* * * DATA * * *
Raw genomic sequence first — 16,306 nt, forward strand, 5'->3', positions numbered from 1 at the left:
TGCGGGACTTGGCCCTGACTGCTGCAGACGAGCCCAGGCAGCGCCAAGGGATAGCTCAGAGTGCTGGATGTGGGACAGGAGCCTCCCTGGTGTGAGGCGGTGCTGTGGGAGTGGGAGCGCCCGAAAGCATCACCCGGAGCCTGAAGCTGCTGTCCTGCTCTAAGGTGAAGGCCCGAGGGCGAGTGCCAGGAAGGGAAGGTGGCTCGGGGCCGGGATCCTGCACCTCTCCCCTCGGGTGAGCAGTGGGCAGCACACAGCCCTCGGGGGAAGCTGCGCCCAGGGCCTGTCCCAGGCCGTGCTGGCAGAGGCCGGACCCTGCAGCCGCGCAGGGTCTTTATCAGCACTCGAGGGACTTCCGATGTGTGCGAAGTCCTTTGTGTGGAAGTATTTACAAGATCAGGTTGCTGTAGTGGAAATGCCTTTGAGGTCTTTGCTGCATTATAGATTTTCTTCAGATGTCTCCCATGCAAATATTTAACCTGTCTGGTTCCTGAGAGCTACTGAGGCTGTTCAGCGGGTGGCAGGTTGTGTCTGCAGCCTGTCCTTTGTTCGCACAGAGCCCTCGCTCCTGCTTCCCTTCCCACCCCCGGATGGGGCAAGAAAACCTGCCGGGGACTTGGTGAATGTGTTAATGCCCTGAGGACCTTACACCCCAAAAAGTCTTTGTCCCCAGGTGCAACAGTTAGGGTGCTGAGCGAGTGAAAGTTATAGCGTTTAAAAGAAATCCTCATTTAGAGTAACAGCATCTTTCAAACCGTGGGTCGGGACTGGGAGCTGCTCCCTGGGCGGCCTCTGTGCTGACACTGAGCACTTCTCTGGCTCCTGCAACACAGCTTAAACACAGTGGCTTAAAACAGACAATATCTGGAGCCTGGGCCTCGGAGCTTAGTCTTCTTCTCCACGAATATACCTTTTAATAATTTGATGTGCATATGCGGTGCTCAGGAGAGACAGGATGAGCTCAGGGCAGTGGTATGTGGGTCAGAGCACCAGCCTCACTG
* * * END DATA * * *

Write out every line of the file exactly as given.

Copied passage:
Raw genomic sequence first — 16,306 nt, forward strand, 5'->3', positions numbered from 1 at the left:
TGCGGGACTTGGCCCTGACTGCTGCAGACGAGCCCAGGCAGCGCCAAGGGATAGCTCAGAGTGCTGGATGTGGGACAGGAGCCTCCCTGGTGTGAGGCGGTGCTGTGGGAGTGGGAGCGCCCGAAAGCATCACCCGGAGCCTGAAGCTGCTGTCCTGCTCTAAGGTGAAGGCCCGAGGGCGAGTGCCAGGAAGGGAAGGTGGCTCGGGGCCGGGATCCTGCACCTCTCCCCTCGGGTGAGCAGTGGGCAGCACACAGCCCTCGGGGGAAGCTGCGCCCAGGGCCTGTCCCAGGCCGTGCTGGCAGAGGCCGGACCCTGCAGCCGCGCAGGGTCTTTATCAGCACTCGAGGGACTTCCGATGTGTGCGAAGTCCTTTGTGTGGAAGTATTTACAAGATCAGGTTGCTGTAGTGGAAATGCCTTTGAGGTCTTTGCTGCATTATAGATTTTCTTCAGATGTCTCCCATGCAAATATTTAACCTGTCTGGTTCCTGAGAGCTACTGAGGCTGTTCAGCGGGTGGCAGGTTGTGTCTGCAGCCTGTCCTTTGTTCGCACAGAGCCCTCGCTCCTGCTTCCCTTCCCACCCCCGGATGGGGCAAGAAAACCTGCCGGGGACTTGGTGAATGTGTTAATGCCCTGAGGACCTTACACCCCAAAAAGTCTTTGTCCCCAGGTGCAACAGTTAGGGTGCTGAGCGAGTGAAAGTTATAGCGTTTAAAAGAAATCCTCATTTAGAGTAACAGCATCTTTCAAACCGTGGGTCGGGACTGGGAGCTGCTCCCTGGGCGGCCTCTGTGCTGACACTGAGCACTTCTCTGGCTCCTGCAACACAGCTTAAACACAGTGGCTTAAAACAGACAATATCTGGAGCCTGGGCCTCGGAGCTTAGTCTTCTTCTCCACGAATATACCTTTTAATAATTTGATGTGCATATGCGGTGCTCAGGAGAGACAGGATGAGCTCAGGGCAGTGGTATGTGGGTCAGAGCACCAGCCTCACTG